Learning British UK Accent (RP): 05/01/2011 - 06/01/2011

Do you need help with your British Accent Telephone Voice?

If you use the phone to communicate with clients and colleagues then the

Ultimate RP British accent Learning Resource

can help you! If you need to use an authentic RP British accent speaking voice on the phone and you’re looking for some help to improve your phone voice then look no further.

The Ultimate RP British Accent Learning Resource includes a training module devoted to telephone conversation practice and learning some common telephone phrases and vocabulary. Many employees at BPO organisations often use the telephone as the primary method of communication with their international clients and customers. Speaking in a confident, fluent RP British accent can help improve the telephone experience and ensure clear and accurate communication. If you would like some help to practice your telephone RP British accent then consider purchasing the


Ultimate RP British Accent Learning

Resource. Its available as an instant digital download (both audio and video files) for £29.99.



British Accent Pronunciation - Bios and Linux

Find out about the Ultimate RP British Accent Training material

BIOS_and_Linux.mp3 Listen on Posterous

British Accent - Industry Vocab Video - IT (S3)

Visit http://www.learningbritishaccent.com for more british accent training

How To Use The Ultimate RP British Accent Learning Resource…..

If you’ve just downloaded the

Ultimate RP British Accent Learning resource

, then you may be feeling a little overwhelmed by the amount of different audio and video training modules.

Where should you start?

Is there a particular way to navigate around the training package?

Well, in short there is no right or wrong way to learn from the Ultimate RP British Accent. You are free to start with whichever module takes your fancy or whatever area of study interests you at that particular point in time. It’s important to remember – this is your property for ever! There’s no need to rush through it and attempt to cover each topic right away. Feel free to take your time and revisit each and every one of the modules whenever you need to. However, if you would like a short guide to start you on your learning journey, then this is my suggestion as to how you might approach the Ultimate RP British Accent Learning Resource.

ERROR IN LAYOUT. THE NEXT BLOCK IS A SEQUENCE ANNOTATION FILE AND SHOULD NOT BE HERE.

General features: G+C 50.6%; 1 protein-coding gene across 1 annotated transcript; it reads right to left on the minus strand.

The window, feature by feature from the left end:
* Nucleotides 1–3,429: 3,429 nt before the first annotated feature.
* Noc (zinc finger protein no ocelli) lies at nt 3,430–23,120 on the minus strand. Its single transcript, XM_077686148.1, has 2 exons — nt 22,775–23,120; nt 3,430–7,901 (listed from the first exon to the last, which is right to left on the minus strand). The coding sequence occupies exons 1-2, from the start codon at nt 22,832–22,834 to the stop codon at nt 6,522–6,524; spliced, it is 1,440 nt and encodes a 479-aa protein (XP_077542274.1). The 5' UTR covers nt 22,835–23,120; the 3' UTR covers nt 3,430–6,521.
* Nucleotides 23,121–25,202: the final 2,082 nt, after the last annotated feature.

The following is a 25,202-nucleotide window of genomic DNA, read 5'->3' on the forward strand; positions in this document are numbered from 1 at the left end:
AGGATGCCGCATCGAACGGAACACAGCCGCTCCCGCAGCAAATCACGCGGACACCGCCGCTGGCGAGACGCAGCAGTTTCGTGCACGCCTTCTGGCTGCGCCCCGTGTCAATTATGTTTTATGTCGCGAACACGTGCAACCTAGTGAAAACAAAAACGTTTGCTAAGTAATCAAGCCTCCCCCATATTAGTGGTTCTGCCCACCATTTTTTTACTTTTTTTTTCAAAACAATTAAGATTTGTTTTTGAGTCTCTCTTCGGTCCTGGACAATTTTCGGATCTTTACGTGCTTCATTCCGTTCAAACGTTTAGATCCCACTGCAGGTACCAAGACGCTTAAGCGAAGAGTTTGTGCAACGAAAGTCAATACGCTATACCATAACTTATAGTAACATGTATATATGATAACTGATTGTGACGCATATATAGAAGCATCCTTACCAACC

Firstly, I think the key modules to help you speak with an RP British accent is to learn to pronounce each of the individual sounds that make up the RP British accent. So I would suggest to begin with looking at The Sounds In The British Accent MP4 video. You could download the mp3 audio file on your mp3 player so you can listen to it during the day at those times when you’re not at your computer (while you’re commuting to work, walking the dog, at the gym etc ) This presentation is a good grounding in the different vowel and consonant sounds and so many of my British accent subscribers have been in touch with me to tell me how useful they’ve found this presentation and how much their British accent has improved because if it!

Also take a look at the Spoken Sounds Mp4 video. This is video footage to show you a close up of how the mouth, tongue, lips look like when you make these different sounds. This should give you a good point of reference to make sure you’re placing your mouth in a similar position to produce the correct sounds.

If you need more practice to get these sounds just right, then why not go to the mp3 Extra Vocab practice files. Each mp3 covers 100’s of sample Vocab which demonstrate a particular vowel or consonant sound. They’re divided into Affricates, Dipthongs, Fricatives (Parts one and two), Laterals, Plosions, Nasal Consonents, Semi-vowels, Short vowels and Long Vowels. These are great mp3s to dip into just to listen, copy and practice the different type of sounds using everyday vocabularly.

Once you’re feeling more confident with the Sounds of the british accent, then why not move onto the Verb section. This module covers the Top 300 verbs used in English. Not only can you practice your accent, you will also become more familiar with the verbs that you’ll be using when speaking and writing in English.

After the Top 300 Verbs section, why not move onto the top 500 common words with sentences. Again this will help familiarise yourself with common English words, their spelling, usage, as well as their correct pronunciation.

Now you’re confident with using the words in isolation, lets now look at putting them together and becoming confident speakers and conversationists. If you use the telephone a lot, then why not look through the telephone vocab and conversations module. For more general, everyday situations –take a look at the 40 Conversations module. A role-play video and audio which covers scenerios found in everyday life.

This may also be a good moment to listen to the Connected Speech module. This module focuses on how words and sounds change when used in natural, fluent speech.